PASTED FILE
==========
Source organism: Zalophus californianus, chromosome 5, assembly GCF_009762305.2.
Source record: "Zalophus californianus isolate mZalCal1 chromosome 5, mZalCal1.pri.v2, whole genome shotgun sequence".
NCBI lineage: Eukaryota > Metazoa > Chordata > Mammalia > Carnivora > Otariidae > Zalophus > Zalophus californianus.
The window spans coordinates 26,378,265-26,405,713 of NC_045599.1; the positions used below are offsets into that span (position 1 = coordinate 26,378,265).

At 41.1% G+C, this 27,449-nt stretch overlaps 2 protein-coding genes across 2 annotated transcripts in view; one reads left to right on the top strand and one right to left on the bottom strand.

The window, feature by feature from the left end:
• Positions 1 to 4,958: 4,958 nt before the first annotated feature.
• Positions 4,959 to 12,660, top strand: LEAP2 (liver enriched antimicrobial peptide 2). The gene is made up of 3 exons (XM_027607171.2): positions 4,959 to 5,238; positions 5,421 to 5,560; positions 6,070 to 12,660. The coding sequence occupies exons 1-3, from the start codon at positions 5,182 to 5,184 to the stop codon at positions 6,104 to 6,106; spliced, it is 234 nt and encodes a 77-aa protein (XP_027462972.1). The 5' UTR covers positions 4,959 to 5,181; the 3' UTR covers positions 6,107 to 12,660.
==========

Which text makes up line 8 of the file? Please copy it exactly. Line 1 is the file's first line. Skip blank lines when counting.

• Positions 4,959 to 12,660, top strand: LEAP2 (liver enriched antimicrobial peptide 2). The gene is made up of 3 exons (XM_027607171.2): positions 4,959 to 5,238; positions 5,421 to 5,560; positions 6,070 to 12,660. The coding sequence occupies exons 1-3, from the start codon at positions 5,182 to 5,184 to the stop codon at positions 6,104 to 6,106; spliced, it is 234 nt and encodes a 77-aa protein (XP_027462972.1). The 5' UTR covers positions 4,959 to 5,181; the 3' UTR covers positions 6,107 to 12,660.